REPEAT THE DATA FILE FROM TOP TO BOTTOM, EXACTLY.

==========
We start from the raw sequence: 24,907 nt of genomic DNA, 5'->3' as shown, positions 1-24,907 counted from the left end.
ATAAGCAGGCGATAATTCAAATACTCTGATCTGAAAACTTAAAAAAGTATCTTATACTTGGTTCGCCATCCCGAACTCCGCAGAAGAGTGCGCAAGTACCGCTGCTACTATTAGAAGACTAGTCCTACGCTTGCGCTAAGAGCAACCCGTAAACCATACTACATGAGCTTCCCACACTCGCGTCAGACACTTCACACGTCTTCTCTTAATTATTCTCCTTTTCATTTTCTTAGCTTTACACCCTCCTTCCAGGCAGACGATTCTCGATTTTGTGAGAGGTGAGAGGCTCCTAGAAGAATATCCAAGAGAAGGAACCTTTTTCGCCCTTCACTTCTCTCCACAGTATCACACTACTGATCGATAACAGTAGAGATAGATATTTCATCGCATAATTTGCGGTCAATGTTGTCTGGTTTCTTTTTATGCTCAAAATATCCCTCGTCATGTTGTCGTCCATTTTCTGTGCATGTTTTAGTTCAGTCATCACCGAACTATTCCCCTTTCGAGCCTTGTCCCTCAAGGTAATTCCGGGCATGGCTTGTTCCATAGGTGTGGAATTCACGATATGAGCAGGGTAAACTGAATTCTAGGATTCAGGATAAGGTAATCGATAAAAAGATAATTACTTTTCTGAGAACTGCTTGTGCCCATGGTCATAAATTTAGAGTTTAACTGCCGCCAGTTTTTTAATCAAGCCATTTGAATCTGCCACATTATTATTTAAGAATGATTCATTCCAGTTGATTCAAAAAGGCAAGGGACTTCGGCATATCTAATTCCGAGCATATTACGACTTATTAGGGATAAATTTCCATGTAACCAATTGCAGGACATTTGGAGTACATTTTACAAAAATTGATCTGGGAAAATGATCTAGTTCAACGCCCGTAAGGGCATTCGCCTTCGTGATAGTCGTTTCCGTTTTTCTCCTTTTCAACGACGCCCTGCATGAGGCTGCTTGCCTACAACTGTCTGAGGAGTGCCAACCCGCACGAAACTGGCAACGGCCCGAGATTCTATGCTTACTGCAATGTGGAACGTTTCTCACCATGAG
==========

We start from the raw sequence: 24,907 nt of genomic DNA, 5'->3' as shown, positions 1-24,907 counted from the left end.
ATAAGCAGGCGATAATTCAAATACTCTGATCTGAAAACTTAAAAAAGTATCTTATACTTGGTTCGCCATCCCGAACTCCGCAGAAGAGTGCGCAAGTACCGCTGCTACTATTAGAAGACTAGTCCTACGCTTGCGCTAAGAGCAACCCGTAAACCATACTACATGAGCTTCCCACACTCGCGTCAGACACTTCACACGTCTTCTCTTAATTATTCTCCTTTTCATTTTCTTAGCTTTACACCCTCCTTCCAGGCAGACGATTCTCGATTTTGTGAGAGGTGAGAGGCTCCTAGAAGAATATCCAAGAGAAGGAACCTTTTTCGCCCTTCACTTCTCTCCACAGTATCACACTACTGATCGATAACAGTAGAGATAGATATTTCATCGCATAATTTGCGGTCAATGTTGTCTGGTTTCTTTTTATGCTCAAAATATCCCTCGTCATGTTGTCGTCCATTTTCTGTGCATGTTTTAGTTCAGTCATCACCGAACTATTCCCCTTTCGAGCCTTGTCCCTCAAGGTAATTCCGGGCATGGCTTGTTCCATAGGTGTGGAATTCACGATATGAGCAGGGTAAACTGAATTCTAGGATTCAGGATAAGGTAATCGATAAAAAGATAATTACTTTTCTGAGAACTGCTTGTGCCCATGGTCATAAATTTAGAGTTTAACTGCCGCCAGTTTTTTAATCAAGCCATTTGAATCTGCCACATTATTATTTAAGAATGATTCATTCCAGTTGATTCAAAAAGGCAAGGGACTTCGGCATATCTAATTCCGAGCATATTACGACTTATTAGGGATAAATTTCCATGTAACCAATTGCAGGACATTTGGAGTACATTTTACAAAAATTGATCTGGGAAAATGATCTAGTTCAACGCCCGTAAGGGCATTCGCCTTCGTGATAGTCGTTTCCGTTTTTCTCCTTTTCAACGACGCCCTGCATGAGGCTGCTTGCCTACAACTGTCTGAGGAGTGCCAACCCGCACGAAACTGGCAACGGCCCGAGATTCTATGCTTACTGCAATGTGGAACGTTTCTCACCATGAG